That’s over, and not a second too soon.
Who won? Who cares? If you can find a winner somewhere in that mess, “Ah Salud!” as the Italians say.
There was Trump, festooned in his presidential uniform, hair helmet included, and Biden, looking like a cross between my Welsh Corgi and a ghost in Disneyworld’s Haunted Mansion.
I confess, I tuned into the first presidential debate for two reasons — one of which was merely macabre curiosity, the other a sense of responsibility as an American voter.
But this was a debate only in the academic sense. There were two candidates on stage and a moderator. That was about it. Otherwise, it was a bar fight at 2 a.m. after a few too many.
Poor Chris Wallace, who was given the impossible job of bouncer, should have taken the two of them by their respective collars and thrown them into the alley.
In the end, we learned nothing.
The morning after, I tried to explain the 90-minute spectacle to a class of journalism students, all of whom will be voting for the first time this election. But I wanted to hear from them first.
“What did you think of last night’s debate?” I asked.
A long pause. Some of them looked at me as if they’ve just seen a dead body for the first time. Then a young woman chimed in.
“I hadn’t been to the circus since I was about 8, but this was pretty close,” she said.
“I turned it off after about 30 minutes. I couldn’t take all the yelling,” said a student who works on the school newspaper.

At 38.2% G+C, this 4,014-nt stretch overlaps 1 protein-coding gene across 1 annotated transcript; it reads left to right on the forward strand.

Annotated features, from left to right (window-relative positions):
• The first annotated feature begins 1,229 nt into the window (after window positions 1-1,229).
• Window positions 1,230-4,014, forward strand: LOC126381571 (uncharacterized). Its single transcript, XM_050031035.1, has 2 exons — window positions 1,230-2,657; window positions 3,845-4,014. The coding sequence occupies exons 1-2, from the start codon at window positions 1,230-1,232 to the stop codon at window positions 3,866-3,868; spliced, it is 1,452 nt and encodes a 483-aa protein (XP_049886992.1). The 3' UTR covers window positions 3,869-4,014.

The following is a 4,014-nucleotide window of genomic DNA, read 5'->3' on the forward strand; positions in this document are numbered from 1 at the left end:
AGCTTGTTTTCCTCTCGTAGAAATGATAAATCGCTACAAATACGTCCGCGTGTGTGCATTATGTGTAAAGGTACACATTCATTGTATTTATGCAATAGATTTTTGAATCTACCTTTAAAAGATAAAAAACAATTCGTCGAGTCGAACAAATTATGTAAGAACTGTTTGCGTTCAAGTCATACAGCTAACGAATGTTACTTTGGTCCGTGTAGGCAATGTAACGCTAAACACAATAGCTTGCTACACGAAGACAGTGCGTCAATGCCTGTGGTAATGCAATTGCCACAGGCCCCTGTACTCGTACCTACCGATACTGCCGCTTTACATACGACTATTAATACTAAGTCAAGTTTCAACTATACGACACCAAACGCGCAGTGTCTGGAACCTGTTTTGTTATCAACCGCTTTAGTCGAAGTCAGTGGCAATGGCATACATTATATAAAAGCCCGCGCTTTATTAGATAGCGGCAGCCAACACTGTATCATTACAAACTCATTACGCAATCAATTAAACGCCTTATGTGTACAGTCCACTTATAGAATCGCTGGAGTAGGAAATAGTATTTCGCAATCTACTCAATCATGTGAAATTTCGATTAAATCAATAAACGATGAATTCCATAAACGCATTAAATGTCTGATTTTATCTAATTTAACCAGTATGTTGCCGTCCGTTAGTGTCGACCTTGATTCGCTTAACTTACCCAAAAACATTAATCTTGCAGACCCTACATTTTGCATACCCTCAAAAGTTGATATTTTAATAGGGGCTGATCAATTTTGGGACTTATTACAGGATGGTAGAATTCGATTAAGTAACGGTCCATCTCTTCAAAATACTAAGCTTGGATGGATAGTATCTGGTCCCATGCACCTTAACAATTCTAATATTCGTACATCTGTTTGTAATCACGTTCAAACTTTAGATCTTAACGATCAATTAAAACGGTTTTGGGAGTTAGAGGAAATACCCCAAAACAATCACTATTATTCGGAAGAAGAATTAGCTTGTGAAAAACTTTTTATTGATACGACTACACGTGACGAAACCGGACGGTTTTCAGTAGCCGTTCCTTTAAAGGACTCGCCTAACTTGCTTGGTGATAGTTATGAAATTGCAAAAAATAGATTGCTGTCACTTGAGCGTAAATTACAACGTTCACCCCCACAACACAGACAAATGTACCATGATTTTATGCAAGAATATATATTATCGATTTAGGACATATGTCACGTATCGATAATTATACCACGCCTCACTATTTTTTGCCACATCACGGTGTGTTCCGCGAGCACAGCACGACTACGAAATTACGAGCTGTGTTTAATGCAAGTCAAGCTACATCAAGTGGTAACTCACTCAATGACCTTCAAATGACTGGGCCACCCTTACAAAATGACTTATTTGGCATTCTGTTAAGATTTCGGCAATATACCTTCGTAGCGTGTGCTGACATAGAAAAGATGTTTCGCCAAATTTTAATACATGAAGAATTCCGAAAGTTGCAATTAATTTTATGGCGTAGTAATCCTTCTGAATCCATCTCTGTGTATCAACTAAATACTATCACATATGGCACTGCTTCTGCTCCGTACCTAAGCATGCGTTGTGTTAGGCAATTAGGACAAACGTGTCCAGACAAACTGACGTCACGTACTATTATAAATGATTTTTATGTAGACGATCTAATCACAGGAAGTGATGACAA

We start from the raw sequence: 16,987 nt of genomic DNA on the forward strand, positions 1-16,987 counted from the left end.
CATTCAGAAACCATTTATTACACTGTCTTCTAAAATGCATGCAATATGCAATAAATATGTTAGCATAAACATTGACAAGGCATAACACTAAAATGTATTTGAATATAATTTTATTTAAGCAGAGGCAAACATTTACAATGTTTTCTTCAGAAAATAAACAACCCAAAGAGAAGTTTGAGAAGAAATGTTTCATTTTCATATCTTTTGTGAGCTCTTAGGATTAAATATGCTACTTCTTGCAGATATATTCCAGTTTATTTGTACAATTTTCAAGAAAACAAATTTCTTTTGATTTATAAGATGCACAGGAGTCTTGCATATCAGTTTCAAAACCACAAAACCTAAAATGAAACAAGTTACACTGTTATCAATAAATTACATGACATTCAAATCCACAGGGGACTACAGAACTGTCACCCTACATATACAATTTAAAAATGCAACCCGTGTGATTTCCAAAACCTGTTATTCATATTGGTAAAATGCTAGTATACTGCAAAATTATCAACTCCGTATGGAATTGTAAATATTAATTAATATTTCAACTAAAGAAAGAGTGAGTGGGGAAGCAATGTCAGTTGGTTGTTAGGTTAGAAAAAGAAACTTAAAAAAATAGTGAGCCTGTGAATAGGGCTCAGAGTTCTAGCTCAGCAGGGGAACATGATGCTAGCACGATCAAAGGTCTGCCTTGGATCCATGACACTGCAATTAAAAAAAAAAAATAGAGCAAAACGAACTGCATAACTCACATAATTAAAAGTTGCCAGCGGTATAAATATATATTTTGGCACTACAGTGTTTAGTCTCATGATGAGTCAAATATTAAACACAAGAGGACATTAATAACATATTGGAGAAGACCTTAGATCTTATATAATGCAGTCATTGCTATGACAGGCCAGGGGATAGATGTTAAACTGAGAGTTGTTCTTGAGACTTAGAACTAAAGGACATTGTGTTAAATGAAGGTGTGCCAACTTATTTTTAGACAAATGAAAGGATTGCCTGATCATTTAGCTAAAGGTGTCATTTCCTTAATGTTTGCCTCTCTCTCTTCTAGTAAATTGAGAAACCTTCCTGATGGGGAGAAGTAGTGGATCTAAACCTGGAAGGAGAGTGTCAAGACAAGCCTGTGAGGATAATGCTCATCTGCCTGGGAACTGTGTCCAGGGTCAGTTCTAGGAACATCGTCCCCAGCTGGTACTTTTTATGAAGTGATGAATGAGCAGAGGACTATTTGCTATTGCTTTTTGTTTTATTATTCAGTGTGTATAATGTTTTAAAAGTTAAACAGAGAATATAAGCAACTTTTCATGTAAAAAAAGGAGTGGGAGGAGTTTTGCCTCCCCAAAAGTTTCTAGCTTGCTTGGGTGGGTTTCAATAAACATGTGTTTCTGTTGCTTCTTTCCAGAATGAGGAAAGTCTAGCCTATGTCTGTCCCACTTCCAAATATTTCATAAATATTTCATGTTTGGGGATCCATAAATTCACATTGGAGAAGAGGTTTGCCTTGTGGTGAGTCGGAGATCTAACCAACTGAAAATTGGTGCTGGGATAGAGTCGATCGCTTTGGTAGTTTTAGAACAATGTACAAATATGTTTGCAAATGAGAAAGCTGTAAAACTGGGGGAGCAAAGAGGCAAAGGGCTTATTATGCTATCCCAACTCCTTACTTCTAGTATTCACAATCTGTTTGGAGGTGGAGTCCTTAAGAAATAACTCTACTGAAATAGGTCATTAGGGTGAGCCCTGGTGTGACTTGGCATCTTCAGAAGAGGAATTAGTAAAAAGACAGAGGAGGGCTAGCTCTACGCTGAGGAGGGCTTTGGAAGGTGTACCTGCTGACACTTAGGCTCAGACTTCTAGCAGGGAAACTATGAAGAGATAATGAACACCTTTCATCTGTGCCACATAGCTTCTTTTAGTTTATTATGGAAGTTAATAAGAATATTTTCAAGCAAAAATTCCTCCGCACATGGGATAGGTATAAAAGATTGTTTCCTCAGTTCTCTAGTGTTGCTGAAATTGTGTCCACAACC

Who could blame her? The name calling, the interrupting, the raised voices talking over one another.
“It gave me a headache,” she said. Me too.
We talk often in class about the need for civil discourse, fairness and respect, not only in journalism but in our day-to-day activities and conversations. And here, in front of the watching world were two men, each in their seventies, vying for the unofficial title of “Leader of the Free World,” yet utterly incapable of having an honest, civil exchange of ideas.
It was interesting after the fact watching partisans on both sides attempt to declare a winner. What does winning even look like? Is the winner the one who talks louder? Then it’s Trump. If all victory requires is being someone other than Donald Trump and staying awake for the full 90 minutes, then I suppose Biden won.
Talk about a low bar. Even by modern political standards, which are well south of Antarctica, this was a fiasco.
My expectations were not high but I expected more. Neither candidate effectively articulated a plan for dealing with the issues of today, much less a vision for tomorrow.
So, what’s the point?
It’s a fair question. Pollsters will tell you voters’ minds are already made up and debates rarely move the needle. Do we still need a public demonstration of political sausage making?
If you look at a presidential debate strictly as a television event, I suppose it would fit the “Reality TV” category where you find other gems, such as Tiger King and Doomsday Preppers.
I will allow for the possibility that my debate standards are too high. These are politicians, after all. Perhaps a bare-knuckle slugfest is the best we can expect.
Last year, you might remember, Biden challenged Trump to a push-up contest. He was joking, although with Biden you’re never quite sure. Nevertheless, I think it’s a fine idea.
A winner-take-all “Feats of Strength” on a lighted stage, featuring two senior citizens running for president. Who would win?
America. Yes, America.
Rich Manieri is a Philadelphia-born journalist and author. He is currently a professor of journalism at Asbury University in Kentucky. You can reach him at email@example.com.